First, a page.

Speaking of catamaran layouts, and since you made a big deal of it, we must once again proclaim our total befuddlement with the concept of a ‘front cockpit’. We have the greatest respect for Chris, Peter, Gino, and Pete – all of whom have at least somewhat subscribed to the concept – but we think the idea is as bizarre as if Cher had gone ahead with her threat to relocate her boobs on her back. What’s to recommend either idea?

We’d humbly like to suggest there is only one place for helms on catamarans, that being on each side of the back bulkhead of the salon as – how surprising! – found on Profligate. We feel as certain of this as of anything in life. That way it’s easy to adjust all sail controls without – as in the case of the front cockpit – having to open a door at the front of the salon to go out and get blown about and drenched, in order to do something as minor as adjusting the tension on the main halyard. It might even require putting on foul weather gear!

To show we have no hard feelings toward Peter, Gino, and Pete, one of the most appealing performance cat designs we’ve seen can be found at the Morrelli & Melvin website under Gunboat 52. It’s just a basic sketch, and it’s our understanding that the boat isn’t going into production, but it has all the features we’d be looking for in a custom performance cruising cat. If only somebody could figure out how to build them for an affordable price. Kurt Hughes and Chris White also have extensive websites that are worth visiting to see their designs.

There is an easy explanation for the first Gunboat 62 and the first Atlantic 55 being both named Spirit – it’s a popular boat name. End of story. Unless, of course, you’re into conspiracies.


April ‘03

Profligate is based on a 60-ft by 30-ft stock design by Kurt Hughes of Seattle, but was stretched three feet and the bridgedeck clearance was increased by six inches. Such a catamaran in the Caribbean would carry about 65 passengers on daytrips, but we never sail with much over 35 people. Adventure Cat, another Kurt Hughes design that is frequently seen on San Francisco Bay, is 55 feet by 30 feet, and she’s Coast Guard licensed to carry 49 passengers. One of the really cool things about cats such as Profligate and Adventure Cat is that, although they can easily carry many people, they are very easy to sail by just one or two people.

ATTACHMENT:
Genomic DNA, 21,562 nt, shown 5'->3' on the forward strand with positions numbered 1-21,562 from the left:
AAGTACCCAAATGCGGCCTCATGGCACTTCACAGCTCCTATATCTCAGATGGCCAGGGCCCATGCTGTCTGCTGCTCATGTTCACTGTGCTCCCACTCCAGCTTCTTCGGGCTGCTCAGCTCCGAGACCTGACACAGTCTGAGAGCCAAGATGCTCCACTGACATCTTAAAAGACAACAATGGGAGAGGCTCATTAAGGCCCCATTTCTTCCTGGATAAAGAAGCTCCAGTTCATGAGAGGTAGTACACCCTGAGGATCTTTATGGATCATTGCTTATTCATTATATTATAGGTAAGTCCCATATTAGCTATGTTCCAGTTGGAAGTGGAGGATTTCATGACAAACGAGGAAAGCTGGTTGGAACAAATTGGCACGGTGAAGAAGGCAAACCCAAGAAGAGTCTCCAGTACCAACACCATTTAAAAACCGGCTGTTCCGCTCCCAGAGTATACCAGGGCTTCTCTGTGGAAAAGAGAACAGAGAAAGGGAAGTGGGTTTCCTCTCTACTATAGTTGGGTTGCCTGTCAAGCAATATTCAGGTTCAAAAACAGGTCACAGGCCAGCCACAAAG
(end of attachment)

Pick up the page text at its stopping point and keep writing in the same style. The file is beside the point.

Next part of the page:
Rapido 60?

Am I the only one who thinks the heavily buzzed new trimaran Rapido 60 looks like an old style F27 made bigger? Didn’t they just used to copy Tony Grainger? To me it looks like a big big step backwards in styling. If they were still cloning Tony it would look much better. In my opinion. And what does it add that wasn’t done 25 years ago?  Besides a cockpit roof.



Rejuvenating Plastic Ports

Maybe everybody knew this, but I finally sorted out how to get the panes out the the frames on these. 

The problem was getting the plastic frame split open to free the crazed acrylic pane.  I finally figured out that several laps around the seam with a matt knife does the trick. The exploded window frame shown below.

I need 4 more of these 4″ x 14″ ports if anyone has some to sell. Either color.



I was introduced to the surveyor. The surveyor, Matt asked if I knew his father, Robert Harris? Robert Harris wrote Racing Cruising and Trimarans, the book that got me started in this. Robert also helped me with a deadbeat customer and the courts once. Yes! What a great surprise. Great surveyor too. Matt Harris.


And the book.  I need to take a better pic than I found online.